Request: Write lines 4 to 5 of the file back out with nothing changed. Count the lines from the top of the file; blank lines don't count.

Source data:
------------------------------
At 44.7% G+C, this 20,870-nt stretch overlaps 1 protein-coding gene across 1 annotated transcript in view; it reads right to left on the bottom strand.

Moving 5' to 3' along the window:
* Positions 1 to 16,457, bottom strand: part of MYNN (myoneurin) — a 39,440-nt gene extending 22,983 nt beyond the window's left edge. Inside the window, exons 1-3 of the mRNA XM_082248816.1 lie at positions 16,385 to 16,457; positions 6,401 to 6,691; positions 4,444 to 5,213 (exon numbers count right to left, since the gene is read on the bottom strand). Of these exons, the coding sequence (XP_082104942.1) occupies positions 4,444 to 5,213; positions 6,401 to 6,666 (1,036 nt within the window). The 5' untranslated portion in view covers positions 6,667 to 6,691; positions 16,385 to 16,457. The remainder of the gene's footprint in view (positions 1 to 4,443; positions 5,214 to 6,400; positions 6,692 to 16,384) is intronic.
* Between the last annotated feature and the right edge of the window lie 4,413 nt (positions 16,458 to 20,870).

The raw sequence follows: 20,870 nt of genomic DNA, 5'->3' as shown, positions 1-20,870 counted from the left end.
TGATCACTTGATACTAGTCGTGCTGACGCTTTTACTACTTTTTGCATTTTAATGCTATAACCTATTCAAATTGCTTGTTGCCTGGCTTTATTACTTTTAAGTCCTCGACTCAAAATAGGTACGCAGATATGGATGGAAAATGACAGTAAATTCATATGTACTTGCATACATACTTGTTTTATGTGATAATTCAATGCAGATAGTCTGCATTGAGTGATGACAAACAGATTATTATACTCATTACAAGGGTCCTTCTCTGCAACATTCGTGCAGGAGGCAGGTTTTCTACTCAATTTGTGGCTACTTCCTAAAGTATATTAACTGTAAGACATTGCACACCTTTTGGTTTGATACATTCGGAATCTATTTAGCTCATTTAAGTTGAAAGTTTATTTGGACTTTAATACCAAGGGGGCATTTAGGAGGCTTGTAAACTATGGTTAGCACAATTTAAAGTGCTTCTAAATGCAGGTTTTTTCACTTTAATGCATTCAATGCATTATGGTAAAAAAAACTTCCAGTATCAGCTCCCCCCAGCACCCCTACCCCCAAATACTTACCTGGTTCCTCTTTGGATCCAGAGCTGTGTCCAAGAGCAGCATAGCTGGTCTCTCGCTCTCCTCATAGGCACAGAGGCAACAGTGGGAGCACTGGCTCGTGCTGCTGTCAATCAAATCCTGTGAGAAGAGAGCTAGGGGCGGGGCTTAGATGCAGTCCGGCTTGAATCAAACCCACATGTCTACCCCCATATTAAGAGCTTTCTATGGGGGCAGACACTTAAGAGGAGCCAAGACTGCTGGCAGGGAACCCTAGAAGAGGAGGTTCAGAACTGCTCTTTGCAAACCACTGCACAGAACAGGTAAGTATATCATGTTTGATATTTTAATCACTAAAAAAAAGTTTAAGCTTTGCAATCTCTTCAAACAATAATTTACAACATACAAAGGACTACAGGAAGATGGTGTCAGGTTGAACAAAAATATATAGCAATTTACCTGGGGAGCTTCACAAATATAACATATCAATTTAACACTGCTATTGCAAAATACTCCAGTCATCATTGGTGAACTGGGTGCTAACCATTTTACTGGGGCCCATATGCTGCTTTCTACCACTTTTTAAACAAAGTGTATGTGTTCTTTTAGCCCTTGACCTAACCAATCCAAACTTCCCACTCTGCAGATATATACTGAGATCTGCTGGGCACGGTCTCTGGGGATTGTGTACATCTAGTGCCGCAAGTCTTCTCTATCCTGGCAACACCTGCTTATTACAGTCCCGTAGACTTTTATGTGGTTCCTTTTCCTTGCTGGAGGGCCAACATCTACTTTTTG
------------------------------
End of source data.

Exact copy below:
* Between the last annotated feature and the right edge of the window lie 4,413 nt (positions 16,458 to 20,870).

The raw sequence follows: 20,870 nt of genomic DNA, 5'->3' as shown, positions 1-20,870 counted from the left end.